The system I developed for scoring entries is called P.E.T.S. Voice, which stands for (P)acing, (E)ntertainment Value, (T)echnical Use of Language, (S)Storytelling, and (V)oice. Each element carries a possible score of 10 points, with the exception of voice, which has a maximum of 5 points. The reason for treating voice differently is that it is difficult to establish a unique voice in 250 words. When all of the categories are added together, the total possible points for an entry is 45. Please note that because only 10 points are given purely for the story concept (entertainment value), the result of my system is that a good story expertly written is going to score higher than a great story with significant writing problems.
In a way, the categories represent an expanding scope of review. Technical scoring looks within the sentences themselves. Pacing describes how well the sentences build on each other. Storytelling considers the flow of paragraphs and what you chose to portray to give your story life. Entertainment scores the idea itself, and voice reflects whether your writing has a clear, overall identity.
How do I score? Basically, I expect a story to be effortless in taking me into its world. I hold to the old writing advice that the words should create a continuous, uninterrupted dream. If an entry pushes back against me in any way, if it is not effortless and I am pulled out of the dream, I begin to deduct points. In any given category, 10 is perfect, 9 has one thing slightly bothering me, 8 has at least two definite rubs, 7 has multiple points of friction, 6 and below needs major revision in that category.
Keep in mind that a writer always becomes too close to a story to adequately judge for him/herself whether the story unfolds effortlessly. You can only read a story for the first time once. After that, your brain is contaminated. That is why it is a good idea to share your entry with a good critique partner before submitting it.
Now that I have scored between 1000 and 2000 entries in 12 contests, I find that entries scoring 42 - 44 are very strong and need only minor tweaks (the uncommon 45 entries practically fly off the page). 40 - 41 are very well done, but probably have at least one area to sharpen. 37 - 39 are good, but have multiple areas to sharpen. 35 - 36 have promise, but need substantial sharpening. Those under 35 need major revision. Of course, my theories on writing are not the only ones out there. You should review the results of the prior contests to make sure that you want to be subjected to my judging style.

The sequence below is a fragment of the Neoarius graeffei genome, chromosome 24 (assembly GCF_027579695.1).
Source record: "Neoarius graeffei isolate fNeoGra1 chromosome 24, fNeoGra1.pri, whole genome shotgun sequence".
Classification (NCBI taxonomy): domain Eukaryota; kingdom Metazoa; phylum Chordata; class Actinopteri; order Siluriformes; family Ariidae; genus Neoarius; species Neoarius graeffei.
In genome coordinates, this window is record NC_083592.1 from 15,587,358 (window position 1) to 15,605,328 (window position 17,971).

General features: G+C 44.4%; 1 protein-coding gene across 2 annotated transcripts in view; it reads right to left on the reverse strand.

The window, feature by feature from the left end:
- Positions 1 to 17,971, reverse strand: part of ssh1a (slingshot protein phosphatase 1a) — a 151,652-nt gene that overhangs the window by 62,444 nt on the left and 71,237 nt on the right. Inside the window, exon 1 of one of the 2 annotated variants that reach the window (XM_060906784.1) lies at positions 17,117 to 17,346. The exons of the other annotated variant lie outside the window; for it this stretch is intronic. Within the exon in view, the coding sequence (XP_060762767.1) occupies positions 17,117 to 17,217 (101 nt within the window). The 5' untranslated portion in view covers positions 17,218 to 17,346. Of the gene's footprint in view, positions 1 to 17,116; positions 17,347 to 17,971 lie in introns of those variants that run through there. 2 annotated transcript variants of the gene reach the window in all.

As the size of the contests grow, so do the number of high scoring entries. How are the winners chosen? All of the top scorers in the 40's are collected, and my judging shifts to my sense of originality and impact. Of course, these elements are highly subjective. I also strive to have a mix of genres among those recognized.
What are common issues that cause deductions?
1. Telling Instead of Showing. Most of the time, a story is strongest when it's portrayed in real time for the reader, not narrated by the author in a kind of summarized, Cliff's Notes fashion.
Example: Stephanie was so tired of her mother staring at her. Her mother asked so many questions all the time. She accused Stephanie of not caring. Nothing was ever good enough. Stephanie thought that she didn't even have the energy to respond anymore.